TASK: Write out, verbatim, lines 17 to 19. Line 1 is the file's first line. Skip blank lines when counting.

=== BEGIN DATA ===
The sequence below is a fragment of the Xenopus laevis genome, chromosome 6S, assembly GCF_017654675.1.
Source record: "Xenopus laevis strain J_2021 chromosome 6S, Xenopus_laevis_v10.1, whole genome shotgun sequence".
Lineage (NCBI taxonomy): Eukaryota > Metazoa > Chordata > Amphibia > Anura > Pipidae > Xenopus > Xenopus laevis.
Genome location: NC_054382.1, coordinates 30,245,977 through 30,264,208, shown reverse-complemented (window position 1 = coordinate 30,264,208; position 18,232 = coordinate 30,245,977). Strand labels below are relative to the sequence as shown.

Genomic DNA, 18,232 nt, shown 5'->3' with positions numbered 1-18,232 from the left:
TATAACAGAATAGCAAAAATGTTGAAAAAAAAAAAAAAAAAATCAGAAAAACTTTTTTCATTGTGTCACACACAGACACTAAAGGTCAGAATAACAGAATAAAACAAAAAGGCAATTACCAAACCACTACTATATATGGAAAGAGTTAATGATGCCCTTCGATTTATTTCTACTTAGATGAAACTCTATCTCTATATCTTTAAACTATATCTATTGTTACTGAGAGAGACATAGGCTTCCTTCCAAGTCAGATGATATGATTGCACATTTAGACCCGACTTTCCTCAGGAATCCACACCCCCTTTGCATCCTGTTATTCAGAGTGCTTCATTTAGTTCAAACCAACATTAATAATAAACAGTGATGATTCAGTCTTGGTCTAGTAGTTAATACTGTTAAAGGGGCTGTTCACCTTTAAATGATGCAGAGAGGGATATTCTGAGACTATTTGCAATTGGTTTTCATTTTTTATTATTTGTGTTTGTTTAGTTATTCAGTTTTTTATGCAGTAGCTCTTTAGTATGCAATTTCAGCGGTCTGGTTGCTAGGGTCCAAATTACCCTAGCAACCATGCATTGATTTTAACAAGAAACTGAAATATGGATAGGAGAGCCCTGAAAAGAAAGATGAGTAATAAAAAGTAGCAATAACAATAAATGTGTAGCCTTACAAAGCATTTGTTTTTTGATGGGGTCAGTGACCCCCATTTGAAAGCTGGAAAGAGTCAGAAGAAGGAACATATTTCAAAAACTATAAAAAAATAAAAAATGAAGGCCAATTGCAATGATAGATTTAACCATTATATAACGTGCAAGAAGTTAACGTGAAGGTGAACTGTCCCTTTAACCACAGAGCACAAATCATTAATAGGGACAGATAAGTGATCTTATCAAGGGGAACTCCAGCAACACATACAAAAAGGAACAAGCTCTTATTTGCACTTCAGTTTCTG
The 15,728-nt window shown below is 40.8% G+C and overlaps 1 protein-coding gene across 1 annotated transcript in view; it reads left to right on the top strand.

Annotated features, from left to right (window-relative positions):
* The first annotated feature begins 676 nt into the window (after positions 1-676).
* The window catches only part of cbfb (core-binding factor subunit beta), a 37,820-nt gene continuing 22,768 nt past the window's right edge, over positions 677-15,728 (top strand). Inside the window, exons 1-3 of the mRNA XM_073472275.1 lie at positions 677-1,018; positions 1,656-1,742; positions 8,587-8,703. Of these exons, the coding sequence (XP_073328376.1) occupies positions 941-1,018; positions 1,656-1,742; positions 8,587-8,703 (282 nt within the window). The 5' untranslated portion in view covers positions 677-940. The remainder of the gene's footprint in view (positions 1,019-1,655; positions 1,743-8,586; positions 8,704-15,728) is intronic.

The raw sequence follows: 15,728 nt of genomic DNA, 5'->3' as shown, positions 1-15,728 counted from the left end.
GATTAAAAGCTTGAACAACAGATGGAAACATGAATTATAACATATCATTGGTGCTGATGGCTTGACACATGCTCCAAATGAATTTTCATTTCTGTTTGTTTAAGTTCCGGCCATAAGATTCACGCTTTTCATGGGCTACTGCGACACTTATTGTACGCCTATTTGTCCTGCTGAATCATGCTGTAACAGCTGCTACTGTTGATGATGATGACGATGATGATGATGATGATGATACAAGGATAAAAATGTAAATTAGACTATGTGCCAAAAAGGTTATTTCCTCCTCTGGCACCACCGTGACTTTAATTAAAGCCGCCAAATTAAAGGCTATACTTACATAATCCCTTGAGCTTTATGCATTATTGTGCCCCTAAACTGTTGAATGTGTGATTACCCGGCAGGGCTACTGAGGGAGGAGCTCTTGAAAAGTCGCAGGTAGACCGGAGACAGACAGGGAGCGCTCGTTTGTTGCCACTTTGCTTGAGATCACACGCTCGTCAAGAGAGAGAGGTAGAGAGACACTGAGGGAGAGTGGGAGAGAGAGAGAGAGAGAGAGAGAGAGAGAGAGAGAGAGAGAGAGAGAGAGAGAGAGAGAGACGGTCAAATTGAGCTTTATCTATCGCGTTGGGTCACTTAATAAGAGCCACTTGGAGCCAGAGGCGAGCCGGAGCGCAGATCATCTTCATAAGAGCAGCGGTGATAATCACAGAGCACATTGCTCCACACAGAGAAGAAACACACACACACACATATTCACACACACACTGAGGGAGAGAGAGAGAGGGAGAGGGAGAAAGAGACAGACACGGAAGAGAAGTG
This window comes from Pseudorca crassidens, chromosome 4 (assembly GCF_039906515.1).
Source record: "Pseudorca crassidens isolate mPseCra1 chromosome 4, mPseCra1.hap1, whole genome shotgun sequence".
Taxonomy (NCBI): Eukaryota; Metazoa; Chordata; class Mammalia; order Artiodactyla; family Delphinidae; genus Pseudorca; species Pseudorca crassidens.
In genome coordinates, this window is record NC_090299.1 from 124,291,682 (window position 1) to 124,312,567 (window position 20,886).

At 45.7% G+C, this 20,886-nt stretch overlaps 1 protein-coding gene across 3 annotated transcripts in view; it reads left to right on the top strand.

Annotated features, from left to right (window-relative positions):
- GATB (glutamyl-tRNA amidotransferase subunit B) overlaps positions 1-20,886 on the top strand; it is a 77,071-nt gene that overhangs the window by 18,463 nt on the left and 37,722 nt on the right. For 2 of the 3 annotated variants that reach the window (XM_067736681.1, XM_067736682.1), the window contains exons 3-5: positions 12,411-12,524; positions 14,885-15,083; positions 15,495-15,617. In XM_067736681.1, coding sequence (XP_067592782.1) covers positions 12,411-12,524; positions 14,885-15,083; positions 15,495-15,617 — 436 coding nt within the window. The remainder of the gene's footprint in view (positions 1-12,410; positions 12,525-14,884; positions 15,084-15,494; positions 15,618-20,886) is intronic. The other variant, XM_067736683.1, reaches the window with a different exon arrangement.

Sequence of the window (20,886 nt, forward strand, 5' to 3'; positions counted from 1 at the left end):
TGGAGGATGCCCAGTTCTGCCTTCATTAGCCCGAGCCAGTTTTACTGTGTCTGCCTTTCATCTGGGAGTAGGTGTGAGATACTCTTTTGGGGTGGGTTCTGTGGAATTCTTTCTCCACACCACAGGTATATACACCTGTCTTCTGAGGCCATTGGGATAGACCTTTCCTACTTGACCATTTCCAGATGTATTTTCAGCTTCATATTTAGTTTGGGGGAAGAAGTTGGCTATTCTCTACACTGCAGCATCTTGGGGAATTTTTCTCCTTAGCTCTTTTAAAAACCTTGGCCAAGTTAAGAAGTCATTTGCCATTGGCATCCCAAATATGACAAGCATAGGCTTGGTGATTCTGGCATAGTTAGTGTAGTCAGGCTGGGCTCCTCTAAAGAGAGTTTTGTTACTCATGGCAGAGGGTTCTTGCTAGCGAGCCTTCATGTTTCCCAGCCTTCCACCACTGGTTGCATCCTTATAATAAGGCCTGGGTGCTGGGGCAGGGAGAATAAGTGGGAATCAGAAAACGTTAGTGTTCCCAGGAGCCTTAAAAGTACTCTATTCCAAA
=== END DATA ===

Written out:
At 45.7% G+C, this 20,886-nt stretch overlaps 1 protein-coding gene across 3 annotated transcripts in view; it reads left to right on the top strand.

Annotated features, from left to right (window-relative positions):
- GATB (glutamyl-tRNA amidotransferase subunit B) overlaps positions 1-20,886 on the top strand; it is a 77,071-nt gene that overhangs the window by 18,463 nt on the left and 37,722 nt on the right. For 2 of the 3 annotated variants that reach the window (XM_067736681.1, XM_067736682.1), the window contains exons 3-5: positions 12,411-12,524; positions 14,885-15,083; positions 15,495-15,617. In XM_067736681.1, coding sequence (XP_067592782.1) covers positions 12,411-12,524; positions 14,885-15,083; positions 15,495-15,617 — 436 coding nt within the window. The remainder of the gene's footprint in view (positions 1-12,410; positions 12,525-14,884; positions 15,084-15,494; positions 15,618-20,886) is intronic. The other variant, XM_067736683.1, reaches the window with a different exon arrangement.